Climate change is one of the direct causes of loss of biodiversity. Global warming and global climate change mean that many animal and plant species are not adapting to the situation and are abandoning their reference habitats in the face of drought, rainfall and extreme weather events. Many of the animals suffering from climate change will be driven to extinction as they are unable to adapt to the effects of the change. That is why conservation policies are so important to look after species and ecosystems.
What does environmental management mean?
Environmental management is the strategy that the various organisations use to try to make their activities have as little impact on the environment and nature as possible. It is a question of seeking a balance between geo-economic interests and environmental conservation. There are different approaches to management control, depending on the scope. These include preventing future environmental conflict; the correction of existing environmental problems and reversing environmental damage caused in the past.
What is a protected area?
Protected areas are extensions of land or sea that are protected so that they donâ€™t lose their biodiversity, geodiversity and natural and cultural resources. The aim is to contain natural ecosystems that are threatened or of special ecological, educational or scientific interest, among others. They are usually recognised as natural heritage, and their biological diversity and species' habitats are protected and looked after.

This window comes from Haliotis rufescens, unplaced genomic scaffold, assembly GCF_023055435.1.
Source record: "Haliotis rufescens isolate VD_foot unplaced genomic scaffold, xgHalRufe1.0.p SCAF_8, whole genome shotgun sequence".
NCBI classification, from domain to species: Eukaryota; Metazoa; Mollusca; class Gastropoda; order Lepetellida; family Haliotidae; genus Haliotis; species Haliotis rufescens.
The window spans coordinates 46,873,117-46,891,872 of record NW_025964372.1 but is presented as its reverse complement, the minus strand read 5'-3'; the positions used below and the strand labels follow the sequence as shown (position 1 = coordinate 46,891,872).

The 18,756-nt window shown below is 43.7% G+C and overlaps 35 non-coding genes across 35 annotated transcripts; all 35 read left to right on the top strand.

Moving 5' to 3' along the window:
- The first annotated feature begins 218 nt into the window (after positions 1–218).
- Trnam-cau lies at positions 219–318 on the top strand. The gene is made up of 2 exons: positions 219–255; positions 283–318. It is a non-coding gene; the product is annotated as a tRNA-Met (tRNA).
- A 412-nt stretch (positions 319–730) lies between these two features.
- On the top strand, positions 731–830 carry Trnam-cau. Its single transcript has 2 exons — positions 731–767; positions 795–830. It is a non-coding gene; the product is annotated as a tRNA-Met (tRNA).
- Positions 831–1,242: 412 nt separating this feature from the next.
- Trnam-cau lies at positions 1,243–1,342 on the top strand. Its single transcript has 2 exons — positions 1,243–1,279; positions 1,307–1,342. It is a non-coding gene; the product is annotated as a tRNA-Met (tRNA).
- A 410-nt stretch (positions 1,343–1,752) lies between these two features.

According to the map of protected areas, the Iberdrola group selects the location of new infrastructure, avoiding protected areas or those with a high impact on biodiversity.
What are the principles of conservation of biodiversity?
The Iberdrola group undertakes different actions to conserve biodiversity in the different ecosystems in which it carries out its activities. These principles include integrating environmental conservation into decision-making at the various stages of their infrastructure projects; applying a precautionary approach to environmental conservation; compensating for the impact produced and restoring natural capital; and protecting species and habitats through positive conservation and research.
What are the basic principles of environmental management?
The Iberdrola group has defined a series of basic management principles in its environmental policy with the aim of achieving sustainable development and avoiding environmental degradation. These include: respecting the environmental regulations in force in the countries in which it operates; knowing and continually evaluating the risks involved in its facilities; preventing those risks; responsible consumption; and incorporating environmental considerations into investment and planning decision processes. In short, these are basic ethical principles for respecting and ensuring biodiversity and ecosystems.
How can we manage energy efficiency and environmental sustainability?
Achieving energy efficiency and promoting environmental sustainability can be achieved by responsible energy use and advocating efficient technologies that reduce energy consumption. At Iberdrola we encourage responsible energy use and pay special attention to optimising our entire energy chain (production, transport and distribution). We never lose sight of our goal of protecting biodiversity and ecosystems.
However, small actions also count, and any household can achieve its own energy efficiency and sustainability, with the aim of protecting biodiversity on a small scale and fighting climate change. Commitment to renewable energies, efficient technologies and simple rules for private energy use.
How can the GHG protocol impact in biodiversity conservation?
The Greenhouse Gas Protocol provides a standardized way to calculate and account greenhouse gas emissions. Its use allows to compare the results between different organizations all over time to better knowing if reductions of emissions have taken place, and to evaluate climatic benefits. Knowing the indices and protocol standards helps to guide policies for combating climate change and looking after and promoting biodiversity.
Environmental biodiversity and sustainability